“Thinking, analyzing, inventing (he also wrote me) are not anomalous acts; they are the normal respiration of the intelligence. To glorify the occasional performance of that function, to hoard ancient and alien thoughts, to recall with incredulous stupor that the doctor universalis thought, is to confess our laziness or our barbarity. Every man should be capable of all ideas and I understand that in the future this will be the case.”

The Rubaiyat : Quatrain VI

And David's Lips are lock't; but in divine
High piping Pehlevi, with "Wine! Wine! Wine!
Red Wine!"--the Nightingale cries to the Rose
That yellow cheek of hers to incarnadine.

This is the sixth quatrain of "The Rubaiyat". The lines are obscure and interpretation is not very forthcoming. King David's lips are locked for he is long gone and dead. King David was the king of Israel and Hebrew people. He was also an accomplished warrior and poet. The lines of Rubaiyat says that King David lips have gone silent now, and so has the cries of "wine! wine! wine! " in the high and mighty Pehlevi language that used to be a prestige language among the classes. Now even the Pehlevi has die out and been lost. And in this former glory, a lowly nightingale cries out to the rose bloom, chirping pettily. The bird is still singing their ancient song excitedly that has given color to the bird's cheeks.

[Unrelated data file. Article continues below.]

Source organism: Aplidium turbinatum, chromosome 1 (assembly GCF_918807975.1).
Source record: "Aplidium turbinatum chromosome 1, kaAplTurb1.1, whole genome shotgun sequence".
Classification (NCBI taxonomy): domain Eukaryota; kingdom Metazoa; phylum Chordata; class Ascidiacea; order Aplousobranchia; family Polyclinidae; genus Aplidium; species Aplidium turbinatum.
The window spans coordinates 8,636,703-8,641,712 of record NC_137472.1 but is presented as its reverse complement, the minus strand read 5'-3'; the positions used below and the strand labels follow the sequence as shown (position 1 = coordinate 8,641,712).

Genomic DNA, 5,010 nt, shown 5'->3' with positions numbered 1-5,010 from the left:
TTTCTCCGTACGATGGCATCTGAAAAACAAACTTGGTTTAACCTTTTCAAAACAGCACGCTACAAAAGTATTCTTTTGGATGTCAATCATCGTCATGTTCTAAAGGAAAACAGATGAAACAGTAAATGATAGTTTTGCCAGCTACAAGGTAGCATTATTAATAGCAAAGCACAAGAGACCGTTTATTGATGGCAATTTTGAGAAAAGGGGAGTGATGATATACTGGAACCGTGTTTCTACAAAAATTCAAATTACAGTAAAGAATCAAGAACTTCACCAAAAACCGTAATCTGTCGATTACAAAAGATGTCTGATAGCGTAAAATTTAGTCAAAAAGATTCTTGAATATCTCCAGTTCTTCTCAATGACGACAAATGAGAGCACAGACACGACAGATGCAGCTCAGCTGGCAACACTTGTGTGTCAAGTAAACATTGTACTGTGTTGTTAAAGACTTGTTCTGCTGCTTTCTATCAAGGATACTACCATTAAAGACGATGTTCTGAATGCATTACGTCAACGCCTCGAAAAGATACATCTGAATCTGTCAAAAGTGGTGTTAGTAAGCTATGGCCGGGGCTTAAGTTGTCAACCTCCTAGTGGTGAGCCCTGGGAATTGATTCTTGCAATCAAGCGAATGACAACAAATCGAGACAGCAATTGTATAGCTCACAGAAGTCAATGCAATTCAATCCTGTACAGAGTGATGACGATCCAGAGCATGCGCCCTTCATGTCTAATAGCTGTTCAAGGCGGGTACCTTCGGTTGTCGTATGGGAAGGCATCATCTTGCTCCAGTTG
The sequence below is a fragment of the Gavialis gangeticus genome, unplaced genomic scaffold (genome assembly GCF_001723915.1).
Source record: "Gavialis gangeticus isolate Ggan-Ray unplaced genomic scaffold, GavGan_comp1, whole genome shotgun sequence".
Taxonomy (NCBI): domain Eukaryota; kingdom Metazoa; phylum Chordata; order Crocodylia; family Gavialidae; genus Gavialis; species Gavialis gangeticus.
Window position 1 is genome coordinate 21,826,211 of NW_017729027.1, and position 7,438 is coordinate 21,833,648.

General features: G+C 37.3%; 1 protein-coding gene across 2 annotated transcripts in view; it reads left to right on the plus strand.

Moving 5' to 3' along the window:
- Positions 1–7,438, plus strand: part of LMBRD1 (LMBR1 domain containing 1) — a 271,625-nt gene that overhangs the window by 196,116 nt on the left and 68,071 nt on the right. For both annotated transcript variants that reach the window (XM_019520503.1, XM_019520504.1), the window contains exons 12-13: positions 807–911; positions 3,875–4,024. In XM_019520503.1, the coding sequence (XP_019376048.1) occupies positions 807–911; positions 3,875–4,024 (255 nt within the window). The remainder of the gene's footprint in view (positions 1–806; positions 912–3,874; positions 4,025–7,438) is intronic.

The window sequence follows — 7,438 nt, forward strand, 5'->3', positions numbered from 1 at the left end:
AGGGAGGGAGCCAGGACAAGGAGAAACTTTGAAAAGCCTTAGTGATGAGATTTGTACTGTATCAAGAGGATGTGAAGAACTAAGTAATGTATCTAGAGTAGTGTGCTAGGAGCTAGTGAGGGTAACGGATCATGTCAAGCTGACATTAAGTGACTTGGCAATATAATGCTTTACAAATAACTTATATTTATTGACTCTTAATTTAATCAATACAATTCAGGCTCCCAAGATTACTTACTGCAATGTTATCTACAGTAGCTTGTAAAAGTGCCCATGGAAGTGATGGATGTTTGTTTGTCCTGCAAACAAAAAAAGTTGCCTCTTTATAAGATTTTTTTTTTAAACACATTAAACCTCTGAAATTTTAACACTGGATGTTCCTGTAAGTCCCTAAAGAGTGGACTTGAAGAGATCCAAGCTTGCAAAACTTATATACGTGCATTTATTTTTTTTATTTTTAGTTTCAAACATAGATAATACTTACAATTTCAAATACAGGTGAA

The underlying tone of the quatrain is same as that of the fifth one. The grandeur of human endeavour and their glories will all be lost in time. The nature and it's simpler ways will outlive each and every single human accomplishment. The loss of human accomplishments and hence its triviality and insignificance will be exposed by the seemingly trivial chirping of a humble nightingale sitting on a rose bush.

Translation - Woh Aake Khwaaab Mein (Ghalib)

woh aake khwaab mein taskeen-e-iztiraab to de
wale mujhe tapish-e-dil, mazaal-e-khwaab to de